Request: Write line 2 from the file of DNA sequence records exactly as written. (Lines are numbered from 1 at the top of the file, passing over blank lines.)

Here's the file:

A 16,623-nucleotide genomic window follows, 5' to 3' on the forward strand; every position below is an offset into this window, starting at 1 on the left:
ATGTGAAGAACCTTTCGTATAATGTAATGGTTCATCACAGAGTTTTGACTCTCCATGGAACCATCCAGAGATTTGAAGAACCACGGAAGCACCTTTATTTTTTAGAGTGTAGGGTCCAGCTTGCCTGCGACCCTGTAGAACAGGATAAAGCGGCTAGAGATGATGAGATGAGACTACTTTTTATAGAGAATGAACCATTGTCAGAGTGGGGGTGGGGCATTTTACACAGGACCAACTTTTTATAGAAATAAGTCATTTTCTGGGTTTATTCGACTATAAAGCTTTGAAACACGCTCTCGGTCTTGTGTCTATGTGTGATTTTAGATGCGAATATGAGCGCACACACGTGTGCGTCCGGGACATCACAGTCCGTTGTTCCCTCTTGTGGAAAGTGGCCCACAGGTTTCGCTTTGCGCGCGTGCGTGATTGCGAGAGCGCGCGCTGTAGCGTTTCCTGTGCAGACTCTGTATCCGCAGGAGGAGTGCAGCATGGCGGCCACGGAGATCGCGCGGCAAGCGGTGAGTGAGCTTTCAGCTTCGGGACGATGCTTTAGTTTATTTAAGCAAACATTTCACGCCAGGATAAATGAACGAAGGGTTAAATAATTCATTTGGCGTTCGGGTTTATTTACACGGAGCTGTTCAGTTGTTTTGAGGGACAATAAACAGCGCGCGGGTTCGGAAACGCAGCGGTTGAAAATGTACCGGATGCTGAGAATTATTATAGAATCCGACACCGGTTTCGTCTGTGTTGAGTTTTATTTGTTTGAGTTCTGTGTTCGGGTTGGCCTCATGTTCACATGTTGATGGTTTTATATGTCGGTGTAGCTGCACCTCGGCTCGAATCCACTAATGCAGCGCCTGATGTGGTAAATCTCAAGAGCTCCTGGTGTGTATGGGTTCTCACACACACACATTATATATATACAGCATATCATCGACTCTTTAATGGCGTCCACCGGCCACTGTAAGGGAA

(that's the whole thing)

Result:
ATGTGAAGAACCTTTCGTATAATGTAATGGTTCATCACAGAGTTTTGACTCTCCATGGAACCATCCAGAGATTTGAAGAACCACGGAAGCACCTTTATTTTTTAGAGTGTAGGGTCCAGCTTGCCTGCGACCCTGTAGAACAGGATAAAGCGGCTAGAGATGATGAGATGAGACTACTTTTTATAGAGAATGAACCATTGTCAGAGTGGGGGTGGGGCATTTTACACAGGACCAACTTTTTATAGAAATAAGTCATTTTCTGGGTTTATTCGACTATAAAGCTTTGAAACACGCTCTCGGTCTTGTGTCTATGTGTGATTTTAGATGCGAATATGAGCGCACACACGTGTGCGTCCGGGACATCACAGTCCGTTGTTCCCTCTTGTGGAAAGTGGCCCACAGGTTTCGCTTTGCGCGCGTGCGTGATTGCGAGAGCGCGCGCTGTAGCGTTTCCTGTGCAGACTCTGTATCCGCAGGAGGAGTGCAGCATGGCGGCCACGGAGATCGCGCGGCAAGCGGTGAGTGAGCTTTCAGCTTCGGGACGATGCTTTAGTTTATTTAAGCAAACATTTCACGCCAGGATAAATGAACGAAGGGTTAAATAATTCATTTGGCGTTCGGGTTTATTTACACGGAGCTGTTCAGTTGTTTTGAGGGACAATAAACAGCGCGCGGGTTCGGAAACGCAGCGGTTGAAAATGTACCGGATGCTGAGAATTATTATAGAATCCGACACCGGTTTCGTCTGTGTTGAGTTTTATTTGTTTGAGTTCTGTGTTCGGGTTGGCCTCATGTTCACATGTTGATGGTTTTATATGTCGGTGTAGCTGCACCTCGGCTCGAATCCACTAATGCAGCGCCTGATGTGGTAAATCTCAAGAGCTCCTGGTGTGTATGGGTTCTCACACACACACATTATATATATACAGCATATCATCGACTCTTTAATGGCGTCCACCGGCCACTGTAAGGGAA